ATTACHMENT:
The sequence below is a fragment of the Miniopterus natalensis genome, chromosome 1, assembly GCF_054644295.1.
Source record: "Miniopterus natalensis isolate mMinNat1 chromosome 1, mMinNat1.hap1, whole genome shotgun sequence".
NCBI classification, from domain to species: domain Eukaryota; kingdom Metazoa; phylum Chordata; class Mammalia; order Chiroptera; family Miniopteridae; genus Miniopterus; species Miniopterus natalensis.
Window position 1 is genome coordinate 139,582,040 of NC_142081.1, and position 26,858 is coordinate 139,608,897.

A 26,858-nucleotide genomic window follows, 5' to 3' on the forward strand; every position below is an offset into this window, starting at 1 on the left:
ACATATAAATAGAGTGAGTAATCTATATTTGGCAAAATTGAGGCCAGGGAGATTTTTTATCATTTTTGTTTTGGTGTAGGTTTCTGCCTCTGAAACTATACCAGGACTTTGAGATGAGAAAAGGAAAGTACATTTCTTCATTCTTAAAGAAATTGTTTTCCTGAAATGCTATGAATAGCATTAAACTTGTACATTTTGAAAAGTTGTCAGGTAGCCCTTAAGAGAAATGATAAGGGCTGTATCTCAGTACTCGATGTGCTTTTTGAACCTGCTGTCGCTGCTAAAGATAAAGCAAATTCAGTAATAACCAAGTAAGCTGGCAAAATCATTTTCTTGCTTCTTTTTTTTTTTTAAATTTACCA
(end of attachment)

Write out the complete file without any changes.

The sequence below is a fragment of the Miniopterus natalensis genome, chromosome 1, assembly GCF_054644295.1.
Source record: "Miniopterus natalensis isolate mMinNat1 chromosome 1, mMinNat1.hap1, whole genome shotgun sequence".
NCBI classification, from domain to species: domain Eukaryota; kingdom Metazoa; phylum Chordata; class Mammalia; order Chiroptera; family Miniopteridae; genus Miniopterus; species Miniopterus natalensis.
Window position 1 is genome coordinate 139,582,040 of NC_142081.1, and position 26,858 is coordinate 139,608,897.

A 26,858-nucleotide genomic window follows, 5' to 3' on the forward strand; every position below is an offset into this window, starting at 1 on the left:
ACATATAAATAGAGTGAGTAATCTATATTTGGCAAAATTGAGGCCAGGGAGATTTTTTATCATTTTTGTTTTGGTGTAGGTTTCTGCCTCTGAAACTATACCAGGACTTTGAGATGAGAAAAGGAAAGTACATTTCTTCATTCTTAAAGAAATTGTTTTCCTGAAATGCTATGAATAGCATTAAACTTGTACATTTTGAAAAGTTGTCAGGTAGCCCTTAAGAGAAATGATAAGGGCTGTATCTCAGTACTCGATGTGCTTTTTGAACCTGCTGTCGCTGCTAAAGATAAAGCAAATTCAGTAATAACCAAGTAAGCTGGCAAAATCATTTTCTTGCTTCTTTTTTTTTTTTAAATTTACCA